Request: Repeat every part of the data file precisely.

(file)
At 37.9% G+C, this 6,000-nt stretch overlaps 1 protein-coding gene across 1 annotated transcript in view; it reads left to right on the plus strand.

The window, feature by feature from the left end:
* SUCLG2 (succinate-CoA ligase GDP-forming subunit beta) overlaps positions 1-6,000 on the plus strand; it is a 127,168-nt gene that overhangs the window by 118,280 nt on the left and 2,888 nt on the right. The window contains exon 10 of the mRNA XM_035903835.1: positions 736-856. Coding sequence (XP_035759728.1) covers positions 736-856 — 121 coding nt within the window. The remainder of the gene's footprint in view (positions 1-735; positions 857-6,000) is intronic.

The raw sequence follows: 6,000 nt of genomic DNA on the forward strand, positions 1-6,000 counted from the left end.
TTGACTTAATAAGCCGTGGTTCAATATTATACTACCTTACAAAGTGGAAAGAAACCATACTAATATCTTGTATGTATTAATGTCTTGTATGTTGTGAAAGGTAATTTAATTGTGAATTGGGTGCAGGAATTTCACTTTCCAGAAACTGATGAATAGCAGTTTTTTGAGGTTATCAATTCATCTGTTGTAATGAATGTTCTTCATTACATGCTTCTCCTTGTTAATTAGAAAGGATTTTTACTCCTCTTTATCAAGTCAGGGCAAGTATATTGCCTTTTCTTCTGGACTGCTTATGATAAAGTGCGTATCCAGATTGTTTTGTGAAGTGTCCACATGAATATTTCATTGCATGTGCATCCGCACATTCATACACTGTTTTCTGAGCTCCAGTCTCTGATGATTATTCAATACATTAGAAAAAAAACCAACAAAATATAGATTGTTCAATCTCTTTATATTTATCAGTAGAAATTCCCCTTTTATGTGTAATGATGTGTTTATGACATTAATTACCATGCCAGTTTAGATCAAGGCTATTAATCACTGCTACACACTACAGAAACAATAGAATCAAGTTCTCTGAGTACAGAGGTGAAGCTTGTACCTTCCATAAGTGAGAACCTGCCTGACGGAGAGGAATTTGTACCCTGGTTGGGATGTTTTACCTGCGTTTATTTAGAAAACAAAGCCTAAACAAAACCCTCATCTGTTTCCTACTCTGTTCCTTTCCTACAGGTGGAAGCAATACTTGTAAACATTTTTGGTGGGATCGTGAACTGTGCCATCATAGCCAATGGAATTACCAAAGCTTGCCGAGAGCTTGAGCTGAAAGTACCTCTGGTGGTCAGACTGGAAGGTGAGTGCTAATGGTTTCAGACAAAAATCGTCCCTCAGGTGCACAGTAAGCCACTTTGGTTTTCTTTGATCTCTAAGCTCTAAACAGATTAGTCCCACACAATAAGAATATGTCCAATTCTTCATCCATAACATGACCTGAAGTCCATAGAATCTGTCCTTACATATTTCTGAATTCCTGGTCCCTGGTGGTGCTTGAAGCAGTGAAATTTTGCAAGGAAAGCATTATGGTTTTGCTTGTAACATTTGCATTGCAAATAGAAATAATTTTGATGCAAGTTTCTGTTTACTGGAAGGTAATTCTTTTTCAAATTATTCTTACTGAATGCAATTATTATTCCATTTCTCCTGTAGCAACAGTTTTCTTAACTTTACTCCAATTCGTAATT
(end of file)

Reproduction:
At 37.9% G+C, this 6,000-nt stretch overlaps 1 protein-coding gene across 1 annotated transcript in view; it reads left to right on the plus strand.

The window, feature by feature from the left end:
* SUCLG2 (succinate-CoA ligase GDP-forming subunit beta) overlaps positions 1-6,000 on the plus strand; it is a 127,168-nt gene that overhangs the window by 118,280 nt on the left and 2,888 nt on the right. The window contains exon 10 of the mRNA XM_035903835.1: positions 736-856. Coding sequence (XP_035759728.1) covers positions 736-856 — 121 coding nt within the window. The remainder of the gene's footprint in view (positions 1-735; positions 857-6,000) is intronic.

The raw sequence follows: 6,000 nt of genomic DNA on the forward strand, positions 1-6,000 counted from the left end.
TTGACTTAATAAGCCGTGGTTCAATATTATACTACCTTACAAAGTGGAAAGAAACCATACTAATATCTTGTATGTATTAATGTCTTGTATGTTGTGAAAGGTAATTTAATTGTGAATTGGGTGCAGGAATTTCACTTTCCAGAAACTGATGAATAGCAGTTTTTTGAGGTTATCAATTCATCTGTTGTAATGAATGTTCTTCATTACATGCTTCTCCTTGTTAATTAGAAAGGATTTTTACTCCTCTTTATCAAGTCAGGGCAAGTATATTGCCTTTTCTTCTGGACTGCTTATGATAAAGTGCGTATCCAGATTGTTTTGTGAAGTGTCCACATGAATATTTCATTGCATGTGCATCCGCACATTCATACACTGTTTTCTGAGCTCCAGTCTCTGATGATTATTCAATACATTAGAAAAAAAACCAACAAAATATAGATTGTTCAATCTCTTTATATTTATCAGTAGAAATTCCCCTTTTATGTGTAATGATGTGTTTATGACATTAATTACCATGCCAGTTTAGATCAAGGCTATTAATCACTGCTACACACTACAGAAACAATAGAATCAAGTTCTCTGAGTACAGAGGTGAAGCTTGTACCTTCCATAAGTGAGAACCTGCCTGACGGAGAGGAATTTGTACCCTGGTTGGGATGTTTTACCTGCGTTTATTTAGAAAACAAAGCCTAAACAAAACCCTCATCTGTTTCCTACTCTGTTCCTTTCCTACAGGTGGAAGCAATACTTGTAAACATTTTTGGTGGGATCGTGAACTGTGCCATCATAGCCAATGGAATTACCAAAGCTTGCCGAGAGCTTGAGCTGAAAGTACCTCTGGTGGTCAGACTGGAAGGTGAGTGCTAATGGTTTCAGACAAAAATCGTCCCTCAGGTGCACAGTAAGCCACTTTGGTTTTCTTTGATCTCTAAGCTCTAAACAGATTAGTCCCACACAATAAGAATATGTCCAATTCTTCATCCATAACATGACCTGAAGTCCATAGAATCTGTCCTTACATATTTCTGAATTCCTGGTCCCTGGTGGTGCTTGAAGCAGTGAAATTTTGCAAGGAAAGCATTATGGTTTTGCTTGTAACATTTGCATTGCAAATAGAAATAATTTTGATGCAAGTTTCTGTTTACTGGAAGGTAATTCTTTTTCAAATTATTCTTACTGAATGCAATTATTATTCCATTTCTCCTGTAGCAACAGTTTTCTTAACTTTACTCCAATTCGTAATT